kibitzer

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Reply #8 on: August 15, 2011, 03:26:41 AM
The reading for this was absolutely superb, and I'll add that the recording Julie sent us is the cleanest, easiest one I've so far dealt with.


DKT

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Reply #9 on: August 23, 2011, 08:21:29 PM
I really enjoyed this one, but mostly wanted to heap some praise on Julie Hoverson's fantastic reading. It really added quite a bit. And that's not meant to take anything away from Caspian Gray's story. It was just a really outstanding reading.


Fenrix

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Reply #10 on: August 31, 2011, 02:01:55 AM
What a horrid story. Nicely done!

All cat stories start with this statement: “My mother, who was the first cat, told me this...”


justenjoying

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Reply #11 on: January 08, 2012, 05:25:53 AM
I am one of those women that has "had" a man, just to have him boast to his friends that it was the other way around. From a young age I found I had more experience than most everyone around me, yet never got why I never dated. So I really related to this character, but that is exactly why it prickles me so much. Ultimately the undertones ruined it for me and the ending cinched the deal. I wanted to chuck this story across the room, luckily it was on my phone that is my life line. The taboos made her act the way she did, not just her being "evil" or any other derogatory girls name.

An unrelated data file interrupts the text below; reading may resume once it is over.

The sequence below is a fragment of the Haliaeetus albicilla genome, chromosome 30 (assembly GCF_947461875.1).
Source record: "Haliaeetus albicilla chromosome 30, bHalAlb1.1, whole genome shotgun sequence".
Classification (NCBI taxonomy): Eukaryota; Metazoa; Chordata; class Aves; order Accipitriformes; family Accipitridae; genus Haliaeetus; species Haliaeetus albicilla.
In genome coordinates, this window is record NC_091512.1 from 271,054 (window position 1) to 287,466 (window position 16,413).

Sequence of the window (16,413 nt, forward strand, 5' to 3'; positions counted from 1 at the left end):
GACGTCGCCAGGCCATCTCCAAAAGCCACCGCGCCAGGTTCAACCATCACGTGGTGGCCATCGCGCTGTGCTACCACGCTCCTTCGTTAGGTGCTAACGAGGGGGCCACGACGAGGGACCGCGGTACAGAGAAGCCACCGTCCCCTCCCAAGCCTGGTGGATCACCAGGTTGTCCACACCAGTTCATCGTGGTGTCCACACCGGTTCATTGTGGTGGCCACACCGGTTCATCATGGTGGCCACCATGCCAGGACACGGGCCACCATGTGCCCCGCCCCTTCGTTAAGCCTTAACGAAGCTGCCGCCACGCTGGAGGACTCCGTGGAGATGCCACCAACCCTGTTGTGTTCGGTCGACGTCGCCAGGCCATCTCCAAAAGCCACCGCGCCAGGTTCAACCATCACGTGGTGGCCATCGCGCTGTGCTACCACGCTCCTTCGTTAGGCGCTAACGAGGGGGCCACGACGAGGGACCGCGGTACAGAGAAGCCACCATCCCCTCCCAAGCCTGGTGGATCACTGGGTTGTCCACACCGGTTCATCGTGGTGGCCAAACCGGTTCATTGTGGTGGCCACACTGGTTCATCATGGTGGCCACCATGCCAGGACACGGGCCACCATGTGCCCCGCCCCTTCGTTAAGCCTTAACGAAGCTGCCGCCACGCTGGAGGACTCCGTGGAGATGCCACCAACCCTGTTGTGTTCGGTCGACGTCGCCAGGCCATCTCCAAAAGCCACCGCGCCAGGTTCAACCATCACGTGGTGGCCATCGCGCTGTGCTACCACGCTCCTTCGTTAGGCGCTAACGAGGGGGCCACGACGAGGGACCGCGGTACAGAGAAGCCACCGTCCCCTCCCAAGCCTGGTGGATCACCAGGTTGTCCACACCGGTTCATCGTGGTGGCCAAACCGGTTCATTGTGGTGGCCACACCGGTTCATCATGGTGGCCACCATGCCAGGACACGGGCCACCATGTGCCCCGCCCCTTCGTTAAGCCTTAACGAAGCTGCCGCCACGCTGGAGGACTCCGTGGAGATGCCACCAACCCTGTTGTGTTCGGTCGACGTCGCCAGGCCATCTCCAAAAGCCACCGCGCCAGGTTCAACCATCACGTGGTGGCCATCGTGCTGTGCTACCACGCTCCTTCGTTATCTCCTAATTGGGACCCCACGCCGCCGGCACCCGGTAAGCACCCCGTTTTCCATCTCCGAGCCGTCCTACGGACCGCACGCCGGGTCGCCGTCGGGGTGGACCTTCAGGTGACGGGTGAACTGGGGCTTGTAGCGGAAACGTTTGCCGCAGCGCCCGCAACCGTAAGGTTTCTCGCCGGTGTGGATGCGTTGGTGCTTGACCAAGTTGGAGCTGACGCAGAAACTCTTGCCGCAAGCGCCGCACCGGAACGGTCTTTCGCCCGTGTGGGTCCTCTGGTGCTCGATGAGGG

caspiangray

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Reply #12 on: July 17, 2014, 02:44:12 PM
I'm a couple years too late on my reply, but this broke my goddamn heart. This story is intended to stand with you: the narrator is in no way bad or evil, she's just been raised in such a fucked up environment that she believes some wrong things about herself.



Sgarre1

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Reply #13 on: July 17, 2014, 09:48:03 PM
There is no such thing as "too late"!  Glad you liked it!



Unblinking

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Reply #14 on: July 18, 2014, 04:02:55 PM
There is no such thing as "too late"!  Glad you liked it!


Not too shocking that he liked it, as he seems to be the author.   ;D



Sgarre1

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Reply #15 on: July 18, 2014, 08:36:13 PM
We're not assured that every author will like their production, just as we are not assured every listener will...